There are three important features of the genetic code that you need to know. The genetic code is:

  • Universal
  • Non-overlapping
  • Degenerate

The genetic code is universal

The genetic code is the same in most organisms. This means that the CCU codon which codes for proline in humans will also code for proline in other organisms. For example, in sharks!

The genetic code is non-overlapping

It is important that each nucleotide is only part of one codon at a time and that there is no overlap. The term ‘reading frame’ refers to the start and end of the mRNA sequence and this is possible due to the start and stop codons we mentioned earlier. These codons allow the mRNA sequence to be read in a frame.

The genetic code is degenerate

This feature describes how some amino acids can correspond to more than one codon. As there are 4 different types of nucleotides, there are a total of 64 combinations of codons. But there are only 20 amino acids. This shows us that many codons can code for the same amino acid, and you can clearly see this in the genetic code wheel.

What are gene mutations?

Mutations are changes to a DNA base sequence. They leave us with a different codon on the mRNA strand. Most often, gene mutations arise spontaneously during DNA replication. This happens because of cellular exposure to mutagenic agents and pathogenic infections. The two types of mutations we will focus on are insertions/deletions and substitutions.

The other types of gene mutations include inversions, duplications, and translocations. Inversions occur when nucleotides swap positions within the DNA. Duplications occur when an extra copy of a gene or chromosome is produced. Translocations occur when sections of different chromosomes break off and switch places.

Insertions describe the addition of one or more unnecessary nucleotides, while deletions are the removal of one or more nucleotides.

These events cause a frameshift mutation. This means that every codon following the mutation will change, effectively ‘shifting’ the reading frame. As you can see, adding or removing even just one nucleotide significantly changes the DNA sequence and, consequently, the polypeptide to be synthesized. This usually harms the organism.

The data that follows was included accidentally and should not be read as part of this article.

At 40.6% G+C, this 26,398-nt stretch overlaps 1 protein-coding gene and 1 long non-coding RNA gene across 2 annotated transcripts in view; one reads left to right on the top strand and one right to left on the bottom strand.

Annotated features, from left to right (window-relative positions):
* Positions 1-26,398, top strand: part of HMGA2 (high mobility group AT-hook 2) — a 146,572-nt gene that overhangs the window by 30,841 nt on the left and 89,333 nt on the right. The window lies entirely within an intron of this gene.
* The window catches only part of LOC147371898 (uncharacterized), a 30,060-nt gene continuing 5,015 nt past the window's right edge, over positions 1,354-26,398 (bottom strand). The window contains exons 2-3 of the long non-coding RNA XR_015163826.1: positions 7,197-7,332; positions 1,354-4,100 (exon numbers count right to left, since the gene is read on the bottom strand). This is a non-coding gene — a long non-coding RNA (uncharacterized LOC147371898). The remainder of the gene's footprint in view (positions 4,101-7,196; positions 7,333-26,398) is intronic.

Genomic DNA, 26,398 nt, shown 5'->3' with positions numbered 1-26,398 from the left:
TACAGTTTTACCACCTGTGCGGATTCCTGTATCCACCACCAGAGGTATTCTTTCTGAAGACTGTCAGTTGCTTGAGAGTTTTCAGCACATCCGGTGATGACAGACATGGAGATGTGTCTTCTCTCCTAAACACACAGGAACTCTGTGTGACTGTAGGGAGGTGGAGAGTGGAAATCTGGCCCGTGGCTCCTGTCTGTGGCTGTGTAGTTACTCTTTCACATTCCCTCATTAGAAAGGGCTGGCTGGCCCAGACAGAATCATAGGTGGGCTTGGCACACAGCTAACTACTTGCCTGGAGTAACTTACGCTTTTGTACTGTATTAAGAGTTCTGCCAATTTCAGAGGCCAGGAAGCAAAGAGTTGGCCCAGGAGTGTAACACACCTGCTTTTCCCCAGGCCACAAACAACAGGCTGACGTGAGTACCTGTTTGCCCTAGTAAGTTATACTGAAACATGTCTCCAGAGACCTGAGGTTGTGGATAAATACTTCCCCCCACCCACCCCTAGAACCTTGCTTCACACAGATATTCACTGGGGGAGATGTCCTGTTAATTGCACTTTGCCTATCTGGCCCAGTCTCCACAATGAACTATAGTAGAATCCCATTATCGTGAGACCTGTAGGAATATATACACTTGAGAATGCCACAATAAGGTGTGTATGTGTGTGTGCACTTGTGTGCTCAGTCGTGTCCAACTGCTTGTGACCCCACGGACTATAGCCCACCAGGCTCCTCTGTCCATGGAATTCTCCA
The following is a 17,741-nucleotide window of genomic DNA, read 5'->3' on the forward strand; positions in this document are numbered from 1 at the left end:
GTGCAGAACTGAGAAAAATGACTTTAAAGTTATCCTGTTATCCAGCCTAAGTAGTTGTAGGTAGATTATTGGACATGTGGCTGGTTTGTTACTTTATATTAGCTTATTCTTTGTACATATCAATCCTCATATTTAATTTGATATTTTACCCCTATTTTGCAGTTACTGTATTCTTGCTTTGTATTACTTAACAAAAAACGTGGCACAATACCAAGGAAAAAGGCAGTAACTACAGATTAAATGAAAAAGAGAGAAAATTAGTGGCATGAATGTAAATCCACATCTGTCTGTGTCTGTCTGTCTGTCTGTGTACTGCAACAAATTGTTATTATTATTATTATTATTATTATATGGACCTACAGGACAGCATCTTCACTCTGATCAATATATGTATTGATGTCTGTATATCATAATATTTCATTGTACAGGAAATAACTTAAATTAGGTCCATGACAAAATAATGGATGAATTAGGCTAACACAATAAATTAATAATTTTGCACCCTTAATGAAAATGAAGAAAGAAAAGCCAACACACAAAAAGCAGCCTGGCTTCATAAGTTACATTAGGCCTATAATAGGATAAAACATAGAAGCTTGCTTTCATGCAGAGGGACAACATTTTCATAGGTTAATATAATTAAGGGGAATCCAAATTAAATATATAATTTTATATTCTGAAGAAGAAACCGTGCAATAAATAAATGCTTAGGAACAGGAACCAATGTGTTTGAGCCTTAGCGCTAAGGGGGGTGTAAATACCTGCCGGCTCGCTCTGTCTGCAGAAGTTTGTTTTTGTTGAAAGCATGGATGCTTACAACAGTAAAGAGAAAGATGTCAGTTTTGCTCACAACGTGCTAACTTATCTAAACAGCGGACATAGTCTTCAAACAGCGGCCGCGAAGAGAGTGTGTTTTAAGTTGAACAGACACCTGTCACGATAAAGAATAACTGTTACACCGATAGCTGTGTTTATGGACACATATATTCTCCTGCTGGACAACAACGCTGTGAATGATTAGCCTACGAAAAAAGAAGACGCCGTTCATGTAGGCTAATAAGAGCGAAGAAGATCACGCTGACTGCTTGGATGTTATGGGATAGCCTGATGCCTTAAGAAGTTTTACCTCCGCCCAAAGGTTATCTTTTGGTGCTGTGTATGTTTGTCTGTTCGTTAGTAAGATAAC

Substitutions describe the replacement of the correct nucleotide with an incorrect nucleotide.

For example, the triplet CCA codes for the amino acid proline. If a substitution occurs and the triplet changes to CGA, an entirely new amino acid called arginine is coded for instead. However, this is not always the case. If CCA were to mutate into CCG, both triplets correspond to proline due to the degenerate nature of the genetic code. This type of substitution mutation does not affect the polypeptide and therefore has a neutral effect on the organism.

What is gene expression?

We have approximately 22,000 genes, but we don’t want all the polypeptide products express in all our cells! Gene expression controls these genes through the action of proteins called transcription factors. These transcription factors can determine whether a gene is transcriptionally active or transcriptionally silent, and therefore they regulate the type of mRNAs produced.

Our liver cells need the gene coding for alcohol dehydrogenase, which metabolizes ethanol. However, other cells like skin cells don’t need it. Therefore, the alcohol dehydrogenase gene is activated in liver cells but silenced in skin cells.

Gene expression can be regulated at the transcriptional level (the stage in which the DNA base sequence converts into a complementary mRNA strand) and at the translational level (the stage in which the mRNA strand transforms into an amino acid sequence.)

At the transcriptional level, transcription factors regulate which genes are ‘on’ and ‘off’ by assisting the binding of RNA polymerase to the promoter region on the gene. The promoter is located in the gene and is the spot where RNA polymerase must bind for transcription to be initiated. There are two types of transcription factors: activators and repressors. Activators bind RNA polymerase to the promoter site to activate transcription. Conversely, repressors inhibit the binding of RNA polymerase, thereby silencing the gene’s transcription.